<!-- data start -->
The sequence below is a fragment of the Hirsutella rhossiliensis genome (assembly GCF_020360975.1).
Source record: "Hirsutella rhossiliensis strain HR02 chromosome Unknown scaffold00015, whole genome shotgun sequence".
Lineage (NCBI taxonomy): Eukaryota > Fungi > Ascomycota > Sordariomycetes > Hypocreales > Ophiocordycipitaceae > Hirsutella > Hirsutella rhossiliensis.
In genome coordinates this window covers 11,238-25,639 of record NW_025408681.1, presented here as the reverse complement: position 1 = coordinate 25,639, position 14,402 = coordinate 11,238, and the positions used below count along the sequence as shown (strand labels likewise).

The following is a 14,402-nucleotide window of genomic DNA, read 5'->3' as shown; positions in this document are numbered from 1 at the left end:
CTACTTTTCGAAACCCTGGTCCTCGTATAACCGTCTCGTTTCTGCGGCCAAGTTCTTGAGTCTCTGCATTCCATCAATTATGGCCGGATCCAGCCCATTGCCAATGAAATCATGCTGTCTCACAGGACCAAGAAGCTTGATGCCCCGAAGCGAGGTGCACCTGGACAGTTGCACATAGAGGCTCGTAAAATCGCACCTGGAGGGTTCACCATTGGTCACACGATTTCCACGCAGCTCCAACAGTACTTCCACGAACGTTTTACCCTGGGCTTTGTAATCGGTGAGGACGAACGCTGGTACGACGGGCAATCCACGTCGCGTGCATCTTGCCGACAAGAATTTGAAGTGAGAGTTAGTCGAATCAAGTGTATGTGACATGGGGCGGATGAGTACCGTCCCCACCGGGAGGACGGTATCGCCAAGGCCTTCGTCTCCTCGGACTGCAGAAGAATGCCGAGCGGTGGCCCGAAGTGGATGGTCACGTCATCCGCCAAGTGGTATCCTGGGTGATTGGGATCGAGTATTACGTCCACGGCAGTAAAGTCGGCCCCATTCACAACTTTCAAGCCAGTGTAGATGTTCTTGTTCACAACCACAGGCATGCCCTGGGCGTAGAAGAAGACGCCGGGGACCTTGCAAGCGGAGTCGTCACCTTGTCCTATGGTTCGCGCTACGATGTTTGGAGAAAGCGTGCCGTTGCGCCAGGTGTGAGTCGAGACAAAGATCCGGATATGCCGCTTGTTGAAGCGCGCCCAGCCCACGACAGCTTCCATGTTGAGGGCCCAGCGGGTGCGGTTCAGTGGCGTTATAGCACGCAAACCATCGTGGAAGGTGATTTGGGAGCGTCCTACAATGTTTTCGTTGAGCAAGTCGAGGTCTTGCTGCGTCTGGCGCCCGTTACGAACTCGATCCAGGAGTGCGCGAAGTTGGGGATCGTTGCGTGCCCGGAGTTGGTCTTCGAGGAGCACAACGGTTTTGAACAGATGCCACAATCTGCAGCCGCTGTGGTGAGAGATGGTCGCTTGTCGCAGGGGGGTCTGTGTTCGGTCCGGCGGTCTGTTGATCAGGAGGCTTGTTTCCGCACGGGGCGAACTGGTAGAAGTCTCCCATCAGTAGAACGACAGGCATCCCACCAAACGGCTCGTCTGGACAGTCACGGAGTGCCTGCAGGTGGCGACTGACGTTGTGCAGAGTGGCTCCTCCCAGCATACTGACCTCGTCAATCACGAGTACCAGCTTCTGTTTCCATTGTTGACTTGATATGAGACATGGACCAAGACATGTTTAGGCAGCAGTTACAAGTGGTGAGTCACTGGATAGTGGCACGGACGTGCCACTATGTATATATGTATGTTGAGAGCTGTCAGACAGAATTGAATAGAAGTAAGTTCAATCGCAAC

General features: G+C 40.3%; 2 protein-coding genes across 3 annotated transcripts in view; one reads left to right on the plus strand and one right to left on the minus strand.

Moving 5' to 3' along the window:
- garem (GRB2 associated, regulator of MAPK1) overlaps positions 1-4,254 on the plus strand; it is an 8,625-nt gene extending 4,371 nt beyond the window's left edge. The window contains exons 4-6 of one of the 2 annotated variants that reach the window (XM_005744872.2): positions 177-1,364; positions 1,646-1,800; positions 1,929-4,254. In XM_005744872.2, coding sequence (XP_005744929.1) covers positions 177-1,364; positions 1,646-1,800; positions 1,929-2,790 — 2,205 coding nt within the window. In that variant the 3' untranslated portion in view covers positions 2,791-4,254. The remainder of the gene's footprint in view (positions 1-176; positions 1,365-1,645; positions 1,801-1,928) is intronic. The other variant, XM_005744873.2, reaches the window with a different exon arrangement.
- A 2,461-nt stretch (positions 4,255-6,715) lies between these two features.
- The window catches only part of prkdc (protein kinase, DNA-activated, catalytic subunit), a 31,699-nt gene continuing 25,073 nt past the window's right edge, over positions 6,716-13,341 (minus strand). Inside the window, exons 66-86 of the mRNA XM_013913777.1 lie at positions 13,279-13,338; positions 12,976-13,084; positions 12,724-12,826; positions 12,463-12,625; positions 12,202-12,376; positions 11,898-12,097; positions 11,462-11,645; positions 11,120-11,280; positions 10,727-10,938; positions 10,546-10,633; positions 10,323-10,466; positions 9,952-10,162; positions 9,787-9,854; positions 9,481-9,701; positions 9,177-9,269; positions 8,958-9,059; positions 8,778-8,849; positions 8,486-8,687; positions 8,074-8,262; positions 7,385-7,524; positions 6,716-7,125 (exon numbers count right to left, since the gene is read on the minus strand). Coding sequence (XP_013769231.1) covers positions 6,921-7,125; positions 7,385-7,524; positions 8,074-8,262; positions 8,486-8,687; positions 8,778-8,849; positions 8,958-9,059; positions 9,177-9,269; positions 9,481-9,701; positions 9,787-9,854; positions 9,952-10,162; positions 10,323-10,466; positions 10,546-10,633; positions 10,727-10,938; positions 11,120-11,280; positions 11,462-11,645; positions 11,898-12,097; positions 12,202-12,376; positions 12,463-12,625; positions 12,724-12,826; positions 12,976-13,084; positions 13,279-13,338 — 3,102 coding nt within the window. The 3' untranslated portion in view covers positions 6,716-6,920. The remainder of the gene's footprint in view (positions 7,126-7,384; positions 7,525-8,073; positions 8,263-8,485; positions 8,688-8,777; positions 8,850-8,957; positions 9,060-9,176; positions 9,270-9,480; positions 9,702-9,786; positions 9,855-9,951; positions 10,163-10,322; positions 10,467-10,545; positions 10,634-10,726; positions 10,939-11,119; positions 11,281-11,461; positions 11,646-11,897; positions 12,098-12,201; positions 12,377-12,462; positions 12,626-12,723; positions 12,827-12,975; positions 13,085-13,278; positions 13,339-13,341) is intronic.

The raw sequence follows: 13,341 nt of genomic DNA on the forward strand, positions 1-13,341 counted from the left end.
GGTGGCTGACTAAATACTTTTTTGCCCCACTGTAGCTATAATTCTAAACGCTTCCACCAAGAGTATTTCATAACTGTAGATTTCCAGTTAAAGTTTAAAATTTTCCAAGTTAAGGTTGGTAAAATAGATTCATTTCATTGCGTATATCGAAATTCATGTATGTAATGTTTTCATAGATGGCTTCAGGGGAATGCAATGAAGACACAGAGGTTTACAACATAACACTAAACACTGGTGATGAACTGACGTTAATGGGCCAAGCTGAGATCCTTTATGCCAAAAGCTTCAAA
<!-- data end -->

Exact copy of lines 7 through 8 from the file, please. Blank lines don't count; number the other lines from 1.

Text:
General features: G+C 40.3%; 2 protein-coding genes across 3 annotated transcripts in view; one reads left to right on the plus strand and one right to left on the minus strand.

Moving 5' to 3' along the window: